The CEMS and UAS–Kolibri data were reduced to a common basis for comparison of results. Emission factors, or the mass of NOx per mass of fuel carbon burned, and emission rates, or the mass of NOx per energy content of the fuel, were calculated from the sample results. The determination of emission factors, defined as the mass of pollutant per mass of fuel burned, depends upon foreknowledge of the fuel composition, specifically its carbon concentration and its supply rate. The carbon in the fuel is presumed for calculation purposes to proceed to either CO2 or CO, with the minor carbon mass in hydrocarbons and PM ignored for this source type. Concurrent emission measurements of pollutant mass and carbon mass (as CO2+ CO) can be used to calculate total emissions of the pollutant from the fuel using its carbon concentration and fuel burn rate.

The UAS–Kolibri emission factors were calculated from the mass ratio of NO + NO2, with the mass of CO + CO2 resulting in a value with units of mg NOx kg−1 C. CO2 concentrations were corrected for upwind background concentrations. CEMS values of O2 and fuel flow rate were used to calculate stack flow rate using US EPA Method 19 (2017). This method requires the fuel higher heating value and an F factor (gas volume per fuel energy content, e.g., m3 kcal−1, ft3 BTU−1) to complete the calculation. For natural gas, the F factor is 967 m3 10−6 kcal (8710 ft3 10−6 BTU) (Table 19-2, US EPA Method 19, 2017). The concentration, stack flow rate, and fuel flow rate data allow for the determination of NOx and C emission rates.

3 Results and discussion

The UAS–Kolibri team easily found the stack plumes at both locations using the wind direction and CO2 telemetry data transmitted to the ground operator. Use of an infrared–visible (IR: infrared) camera on a second UAS at St. Charles for some of the flights aided more rapid location of the plume and positioning of the UAS–Kolibri. Gas concentration fluctuations were rapid and of high magnitude as observed in a representative trace in Fig. 2. CO2 concentrations up to 10 000 ppm were observed; the relatively lower average CO2 concentrations reflect the rapid mixing and entrainment of ambient air, causing dilution.

Figure 2Example of UAS–Kolibri-measured plume concentrations from the St. Charles west boiler. Data reported at 1 Hz.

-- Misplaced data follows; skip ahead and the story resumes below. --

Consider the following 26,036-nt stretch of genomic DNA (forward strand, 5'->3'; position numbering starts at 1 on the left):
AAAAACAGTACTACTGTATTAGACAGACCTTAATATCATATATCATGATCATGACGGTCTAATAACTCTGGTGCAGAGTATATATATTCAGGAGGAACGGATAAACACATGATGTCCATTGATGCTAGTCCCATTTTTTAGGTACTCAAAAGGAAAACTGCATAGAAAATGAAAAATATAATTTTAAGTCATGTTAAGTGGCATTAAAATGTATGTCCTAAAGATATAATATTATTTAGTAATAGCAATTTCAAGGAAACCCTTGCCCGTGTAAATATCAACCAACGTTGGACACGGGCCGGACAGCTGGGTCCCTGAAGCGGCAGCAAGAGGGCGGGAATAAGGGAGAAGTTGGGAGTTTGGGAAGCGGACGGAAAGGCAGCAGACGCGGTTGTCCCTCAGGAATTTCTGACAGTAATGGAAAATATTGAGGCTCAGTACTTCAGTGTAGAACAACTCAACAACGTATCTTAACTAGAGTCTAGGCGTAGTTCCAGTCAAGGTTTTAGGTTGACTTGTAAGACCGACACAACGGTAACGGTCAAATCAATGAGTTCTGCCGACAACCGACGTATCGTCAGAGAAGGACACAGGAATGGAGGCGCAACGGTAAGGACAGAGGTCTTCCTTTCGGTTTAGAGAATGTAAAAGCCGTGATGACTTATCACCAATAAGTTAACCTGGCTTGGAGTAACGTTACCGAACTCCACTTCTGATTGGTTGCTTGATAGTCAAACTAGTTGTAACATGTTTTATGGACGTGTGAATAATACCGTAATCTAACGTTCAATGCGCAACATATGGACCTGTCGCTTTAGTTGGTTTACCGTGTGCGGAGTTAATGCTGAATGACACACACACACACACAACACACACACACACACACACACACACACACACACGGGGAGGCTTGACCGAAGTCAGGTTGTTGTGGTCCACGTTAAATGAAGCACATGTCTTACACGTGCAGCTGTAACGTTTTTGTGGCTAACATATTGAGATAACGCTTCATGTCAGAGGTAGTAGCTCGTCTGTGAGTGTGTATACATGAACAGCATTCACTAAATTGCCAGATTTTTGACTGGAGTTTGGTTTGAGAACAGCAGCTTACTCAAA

Table 3Midland UAS–Kolibri sampling data and emission factors. Time is indicated in US Central Standard Time (GMT6).

Flight no. 4 was excluded from calculations as CO was observed, which originated from a cycling second boiler.

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Table 4St. Charles east stack UAS–Kolibri sampling data and emission factors. Time is indicated in US Central Daylight Time (GMT5).

Flight no. 5 was not included in the average as elevated CO concentrations were detected, likely from other sources in the facility.

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Table 5St. Charles west stack UAS–Kolibri sampling data and emission factors. Time is indicated in US Central Daylight Time (GMT5).

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Sampling data and emission factors from the UAS–Kolibri are shown in Tables 3, 4, and 5 for the Midland, St. Charles east stack, and St. Charles west stack, respectively. Eight sampling flights were conducted at the Midland site; five were conducted on the St. Charles east boiler and nine on the St. Charles west boiler. Both boilers at the Midland site were operated under the same conditions, so their results have been presented together. Flight times averaged 14 min (10 % RSD) at the Midland facility and just over 20 min (10 % RSD) at the St. Charles facility. The shorter flight times in Midland were due to lower UAS battery capacity caused by colder temperatures (the sampling temperatures in the plume averaged 10 ± 3 C). The average multi-concentration drift for each of the sensors, tested at both locations after each sampling day, was less than ±3 %. The NO2-D4 sensor showed higher drift (average 8.6 %) at one location for the highest concentration of its calibration gas (10.4 ppm). This had a minimal effect on the emission factor calibrations as the measured NO2 in the plume was actually less than 1 ppm, a range in which the drift was much lower, and NO2 is a minor contributor to the measured NOx species.

Average plume NOx concentrations were 0.88 ± 0.32 ppm at Midland and 1.22 ppm and 2.41 ppm at the two St. Charles boilers, with an average RSD of 37 %, 36 %, and 12 %, respectively. The NO emission factor was typically 97 % of the total NOx, with the NO2 providing the minor balance.

Table 6Multi-run average stack CEMS data.

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Table 6 presents the average O2 and NOx measurement results and the fuel supply rate at both locations. Values for natural gas supply, adjusted for the C2H6 and H2 composition of the St. Charles fuel, were used to calculate the fuel carbon supply rate. These data allow for the calculation of the emission factor, or the mass of NOx to the mass of carbon, which is reported in Table 7.